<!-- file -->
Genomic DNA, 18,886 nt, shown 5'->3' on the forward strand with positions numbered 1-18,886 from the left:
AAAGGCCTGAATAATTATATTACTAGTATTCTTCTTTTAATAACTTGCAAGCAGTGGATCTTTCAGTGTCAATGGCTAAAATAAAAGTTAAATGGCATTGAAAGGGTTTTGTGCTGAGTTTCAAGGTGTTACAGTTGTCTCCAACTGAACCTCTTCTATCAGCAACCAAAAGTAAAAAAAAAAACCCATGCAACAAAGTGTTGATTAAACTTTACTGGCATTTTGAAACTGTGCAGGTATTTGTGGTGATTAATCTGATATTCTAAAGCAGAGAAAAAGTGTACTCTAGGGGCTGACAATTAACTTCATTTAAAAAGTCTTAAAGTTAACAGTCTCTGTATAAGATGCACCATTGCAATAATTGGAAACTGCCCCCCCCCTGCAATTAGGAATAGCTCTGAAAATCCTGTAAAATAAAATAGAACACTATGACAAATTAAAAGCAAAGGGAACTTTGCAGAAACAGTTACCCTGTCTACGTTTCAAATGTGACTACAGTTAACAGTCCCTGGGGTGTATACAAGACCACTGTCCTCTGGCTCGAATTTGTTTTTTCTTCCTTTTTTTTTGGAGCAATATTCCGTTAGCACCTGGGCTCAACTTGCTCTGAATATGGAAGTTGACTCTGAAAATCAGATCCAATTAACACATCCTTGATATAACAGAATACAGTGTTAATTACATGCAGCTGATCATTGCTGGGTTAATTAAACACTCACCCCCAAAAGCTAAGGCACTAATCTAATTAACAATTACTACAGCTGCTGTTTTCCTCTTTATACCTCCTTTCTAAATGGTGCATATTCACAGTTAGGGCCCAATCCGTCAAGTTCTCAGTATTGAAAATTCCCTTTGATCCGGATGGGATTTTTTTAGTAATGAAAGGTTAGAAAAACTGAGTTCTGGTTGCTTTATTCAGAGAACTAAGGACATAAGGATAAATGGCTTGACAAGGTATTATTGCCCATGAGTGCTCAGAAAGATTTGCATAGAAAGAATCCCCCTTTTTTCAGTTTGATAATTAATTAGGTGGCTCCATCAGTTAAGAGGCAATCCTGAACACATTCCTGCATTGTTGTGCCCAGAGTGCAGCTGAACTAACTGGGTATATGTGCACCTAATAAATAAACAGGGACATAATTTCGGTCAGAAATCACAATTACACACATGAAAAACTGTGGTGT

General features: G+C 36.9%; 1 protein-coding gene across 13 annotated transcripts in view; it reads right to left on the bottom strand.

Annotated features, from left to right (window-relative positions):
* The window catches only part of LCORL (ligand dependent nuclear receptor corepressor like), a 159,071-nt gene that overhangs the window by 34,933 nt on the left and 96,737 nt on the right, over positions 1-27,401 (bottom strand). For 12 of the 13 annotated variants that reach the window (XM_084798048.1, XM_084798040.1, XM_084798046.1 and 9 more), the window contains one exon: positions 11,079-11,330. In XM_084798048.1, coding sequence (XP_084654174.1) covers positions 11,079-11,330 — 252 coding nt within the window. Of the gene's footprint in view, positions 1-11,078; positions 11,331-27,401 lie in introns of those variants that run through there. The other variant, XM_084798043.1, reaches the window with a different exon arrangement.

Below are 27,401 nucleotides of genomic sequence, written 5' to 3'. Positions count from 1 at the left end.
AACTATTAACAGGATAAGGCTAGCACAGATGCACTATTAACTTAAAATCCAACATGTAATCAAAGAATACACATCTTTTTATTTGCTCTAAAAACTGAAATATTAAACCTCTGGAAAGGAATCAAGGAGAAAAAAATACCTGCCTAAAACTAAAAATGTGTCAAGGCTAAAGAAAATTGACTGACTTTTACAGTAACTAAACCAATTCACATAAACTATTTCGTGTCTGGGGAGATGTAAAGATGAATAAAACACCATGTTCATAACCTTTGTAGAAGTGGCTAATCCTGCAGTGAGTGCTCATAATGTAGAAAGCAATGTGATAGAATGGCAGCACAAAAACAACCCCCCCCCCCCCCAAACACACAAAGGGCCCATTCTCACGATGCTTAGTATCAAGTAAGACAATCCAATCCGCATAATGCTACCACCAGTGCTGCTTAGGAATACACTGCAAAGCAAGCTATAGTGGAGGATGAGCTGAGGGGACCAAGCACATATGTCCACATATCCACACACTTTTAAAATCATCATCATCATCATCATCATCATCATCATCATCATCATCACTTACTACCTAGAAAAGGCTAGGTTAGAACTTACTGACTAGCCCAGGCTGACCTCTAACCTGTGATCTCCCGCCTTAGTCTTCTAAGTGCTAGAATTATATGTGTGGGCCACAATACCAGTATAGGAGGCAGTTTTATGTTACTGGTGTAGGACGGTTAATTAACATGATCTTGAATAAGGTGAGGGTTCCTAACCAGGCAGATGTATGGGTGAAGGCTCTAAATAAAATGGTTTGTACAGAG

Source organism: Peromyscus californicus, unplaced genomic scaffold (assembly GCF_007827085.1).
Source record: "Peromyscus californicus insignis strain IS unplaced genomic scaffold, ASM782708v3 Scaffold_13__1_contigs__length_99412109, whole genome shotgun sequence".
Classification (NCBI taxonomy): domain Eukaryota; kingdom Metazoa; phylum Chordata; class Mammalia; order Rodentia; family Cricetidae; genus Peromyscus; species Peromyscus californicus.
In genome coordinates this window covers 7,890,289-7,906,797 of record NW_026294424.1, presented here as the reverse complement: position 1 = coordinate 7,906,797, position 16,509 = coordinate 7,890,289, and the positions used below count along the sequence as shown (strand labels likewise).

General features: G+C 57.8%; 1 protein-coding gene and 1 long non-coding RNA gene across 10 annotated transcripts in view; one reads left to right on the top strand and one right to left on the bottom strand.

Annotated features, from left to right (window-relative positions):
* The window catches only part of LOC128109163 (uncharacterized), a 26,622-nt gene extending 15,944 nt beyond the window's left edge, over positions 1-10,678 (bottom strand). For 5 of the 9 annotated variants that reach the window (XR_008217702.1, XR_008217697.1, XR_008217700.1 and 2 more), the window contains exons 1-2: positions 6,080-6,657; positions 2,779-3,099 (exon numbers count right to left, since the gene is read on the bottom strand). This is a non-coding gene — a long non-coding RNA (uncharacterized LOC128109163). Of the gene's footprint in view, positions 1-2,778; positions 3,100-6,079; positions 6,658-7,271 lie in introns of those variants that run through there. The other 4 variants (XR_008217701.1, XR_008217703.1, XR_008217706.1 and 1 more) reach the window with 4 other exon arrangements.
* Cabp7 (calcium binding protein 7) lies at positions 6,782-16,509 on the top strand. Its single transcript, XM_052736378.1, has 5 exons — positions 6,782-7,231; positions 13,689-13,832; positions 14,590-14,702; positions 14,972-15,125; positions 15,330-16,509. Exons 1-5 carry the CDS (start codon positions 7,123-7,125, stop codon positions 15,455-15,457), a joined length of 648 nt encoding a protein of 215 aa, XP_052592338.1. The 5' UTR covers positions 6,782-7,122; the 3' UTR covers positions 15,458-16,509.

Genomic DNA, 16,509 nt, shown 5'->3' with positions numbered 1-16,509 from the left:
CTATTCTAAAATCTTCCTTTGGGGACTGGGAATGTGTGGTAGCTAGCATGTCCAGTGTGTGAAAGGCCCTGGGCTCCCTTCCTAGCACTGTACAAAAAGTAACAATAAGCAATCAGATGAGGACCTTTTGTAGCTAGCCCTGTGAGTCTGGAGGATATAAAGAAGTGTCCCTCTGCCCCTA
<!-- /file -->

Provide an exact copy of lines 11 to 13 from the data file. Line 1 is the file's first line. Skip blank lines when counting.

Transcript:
In genome coordinates this window covers 7,890,289-7,906,797 of record NW_026294424.1, presented here as the reverse complement: position 1 = coordinate 7,906,797, position 16,509 = coordinate 7,890,289, and the positions used below count along the sequence as shown (strand labels likewise).

General features: G+C 57.8%; 1 protein-coding gene and 1 long non-coding RNA gene across 10 annotated transcripts in view; one reads left to right on the top strand and one right to left on the bottom strand.

Annotated features, from left to right (window-relative positions):